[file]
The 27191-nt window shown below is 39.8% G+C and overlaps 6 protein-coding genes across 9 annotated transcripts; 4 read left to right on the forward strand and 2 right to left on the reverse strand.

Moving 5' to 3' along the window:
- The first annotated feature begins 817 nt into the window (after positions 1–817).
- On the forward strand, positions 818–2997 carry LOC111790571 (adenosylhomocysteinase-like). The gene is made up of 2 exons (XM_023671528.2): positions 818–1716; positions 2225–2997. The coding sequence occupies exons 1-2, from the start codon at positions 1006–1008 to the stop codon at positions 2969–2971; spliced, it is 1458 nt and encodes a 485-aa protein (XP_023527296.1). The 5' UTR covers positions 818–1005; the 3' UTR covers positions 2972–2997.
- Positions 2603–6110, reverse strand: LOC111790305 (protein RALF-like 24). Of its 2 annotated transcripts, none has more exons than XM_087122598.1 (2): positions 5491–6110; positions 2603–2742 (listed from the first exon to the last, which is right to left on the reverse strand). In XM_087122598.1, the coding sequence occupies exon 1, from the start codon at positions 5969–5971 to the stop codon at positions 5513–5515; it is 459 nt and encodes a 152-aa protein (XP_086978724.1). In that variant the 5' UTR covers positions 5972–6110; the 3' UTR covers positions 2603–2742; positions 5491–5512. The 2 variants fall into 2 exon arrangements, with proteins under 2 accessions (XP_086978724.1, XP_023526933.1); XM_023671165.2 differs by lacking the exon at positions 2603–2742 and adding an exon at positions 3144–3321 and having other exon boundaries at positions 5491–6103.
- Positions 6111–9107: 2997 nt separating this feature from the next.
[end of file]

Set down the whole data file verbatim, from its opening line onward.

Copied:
The 27191-nt window shown below is 39.8% G+C and overlaps 6 protein-coding genes across 9 annotated transcripts; 4 read left to right on the forward strand and 2 right to left on the reverse strand.

Moving 5' to 3' along the window:
- The first annotated feature begins 817 nt into the window (after positions 1–817).
- On the forward strand, positions 818–2997 carry LOC111790571 (adenosylhomocysteinase-like). The gene is made up of 2 exons (XM_023671528.2): positions 818–1716; positions 2225–2997. The coding sequence occupies exons 1-2, from the start codon at positions 1006–1008 to the stop codon at positions 2969–2971; spliced, it is 1458 nt and encodes a 485-aa protein (XP_023527296.1). The 5' UTR covers positions 818–1005; the 3' UTR covers positions 2972–2997.
- Positions 2603–6110, reverse strand: LOC111790305 (protein RALF-like 24). Of its 2 annotated transcripts, none has more exons than XM_087122598.1 (2): positions 5491–6110; positions 2603–2742 (listed from the first exon to the last, which is right to left on the reverse strand). In XM_087122598.1, the coding sequence occupies exon 1, from the start codon at positions 5969–5971 to the stop codon at positions 5513–5515; it is 459 nt and encodes a 152-aa protein (XP_086978724.1). In that variant the 5' UTR covers positions 5972–6110; the 3' UTR covers positions 2603–2742; positions 5491–5512. The 2 variants fall into 2 exon arrangements, with proteins under 2 accessions (XP_086978724.1, XP_023526933.1); XM_023671165.2 differs by lacking the exon at positions 2603–2742 and adding an exon at positions 3144–3321 and having other exon boundaries at positions 5491–6103.
- Positions 6111–9107: 2997 nt separating this feature from the next.